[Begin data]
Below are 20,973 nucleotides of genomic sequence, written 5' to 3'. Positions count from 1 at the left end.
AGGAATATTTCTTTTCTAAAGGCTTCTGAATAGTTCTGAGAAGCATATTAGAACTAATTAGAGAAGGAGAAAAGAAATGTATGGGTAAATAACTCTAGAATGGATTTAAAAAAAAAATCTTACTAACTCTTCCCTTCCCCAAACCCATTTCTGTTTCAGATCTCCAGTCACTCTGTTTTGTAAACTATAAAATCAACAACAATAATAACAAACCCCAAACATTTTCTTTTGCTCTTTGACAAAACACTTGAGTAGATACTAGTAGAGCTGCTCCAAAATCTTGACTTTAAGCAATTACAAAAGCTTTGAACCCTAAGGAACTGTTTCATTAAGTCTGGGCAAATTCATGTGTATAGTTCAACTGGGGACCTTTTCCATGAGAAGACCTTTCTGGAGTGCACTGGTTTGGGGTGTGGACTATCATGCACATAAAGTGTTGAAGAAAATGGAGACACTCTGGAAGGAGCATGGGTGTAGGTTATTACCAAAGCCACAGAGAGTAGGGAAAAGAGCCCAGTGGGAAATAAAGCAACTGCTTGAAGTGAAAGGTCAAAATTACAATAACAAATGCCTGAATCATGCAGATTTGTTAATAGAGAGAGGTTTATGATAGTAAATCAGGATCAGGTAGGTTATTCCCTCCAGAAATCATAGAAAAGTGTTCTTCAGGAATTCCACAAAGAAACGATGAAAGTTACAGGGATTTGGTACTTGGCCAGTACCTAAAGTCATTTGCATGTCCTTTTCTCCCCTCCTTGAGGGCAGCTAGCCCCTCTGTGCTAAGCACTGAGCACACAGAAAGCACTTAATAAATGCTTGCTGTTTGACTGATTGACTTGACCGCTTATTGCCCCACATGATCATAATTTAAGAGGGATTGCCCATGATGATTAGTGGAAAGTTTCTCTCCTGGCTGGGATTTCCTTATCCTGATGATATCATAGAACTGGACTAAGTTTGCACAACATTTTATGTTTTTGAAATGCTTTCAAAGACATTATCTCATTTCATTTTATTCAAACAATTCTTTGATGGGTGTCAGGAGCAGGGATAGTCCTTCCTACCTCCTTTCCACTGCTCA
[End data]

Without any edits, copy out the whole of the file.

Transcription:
Below are 20,973 nucleotides of genomic sequence, written 5' to 3'. Positions count from 1 at the left end.
AGGAATATTTCTTTTCTAAAGGCTTCTGAATAGTTCTGAGAAGCATATTAGAACTAATTAGAGAAGGAGAAAAGAAATGTATGGGTAAATAACTCTAGAATGGATTTAAAAAAAAAATCTTACTAACTCTTCCCTTCCCCAAACCCATTTCTGTTTCAGATCTCCAGTCACTCTGTTTTGTAAACTATAAAATCAACAACAATAATAACAAACCCCAAACATTTTCTTTTGCTCTTTGACAAAACACTTGAGTAGATACTAGTAGAGCTGCTCCAAAATCTTGACTTTAAGCAATTACAAAAGCTTTGAACCCTAAGGAACTGTTTCATTAAGTCTGGGCAAATTCATGTGTATAGTTCAACTGGGGACCTTTTCCATGAGAAGACCTTTCTGGAGTGCACTGGTTTGGGGTGTGGACTATCATGCACATAAAGTGTTGAAGAAAATGGAGACACTCTGGAAGGAGCATGGGTGTAGGTTATTACCAAAGCCACAGAGAGTAGGGAAAAGAGCCCAGTGGGAAATAAAGCAACTGCTTGAAGTGAAAGGTCAAAATTACAATAACAAATGCCTGAATCATGCAGATTTGTTAATAGAGAGAGGTTTATGATAGTAAATCAGGATCAGGTAGGTTATTCCCTCCAGAAATCATAGAAAAGTGTTCTTCAGGAATTCCACAAAGAAACGATGAAAGTTACAGGGATTTGGTACTTGGCCAGTACCTAAAGTCATTTGCATGTCCTTTTCTCCCCTCCTTGAGGGCAGCTAGCCCCTCTGTGCTAAGCACTGAGCACACAGAAAGCACTTAATAAATGCTTGCTGTTTGACTGATTGACTTGACCGCTTATTGCCCCACATGATCATAATTTAAGAGGGATTGCCCATGATGATTAGTGGAAAGTTTCTCTCCTGGCTGGGATTTCCTTATCCTGATGATATCATAGAACTGGACTAAGTTTGCACAACATTTTATGTTTTTGAAATGCTTTCAAAGACATTATCTCATTTCATTTTATTCAAACAATTCTTTGATGGGTGTCAGGAGCAGGGATAGTCCTTCCTACCTCCTTTCCACTGCTCA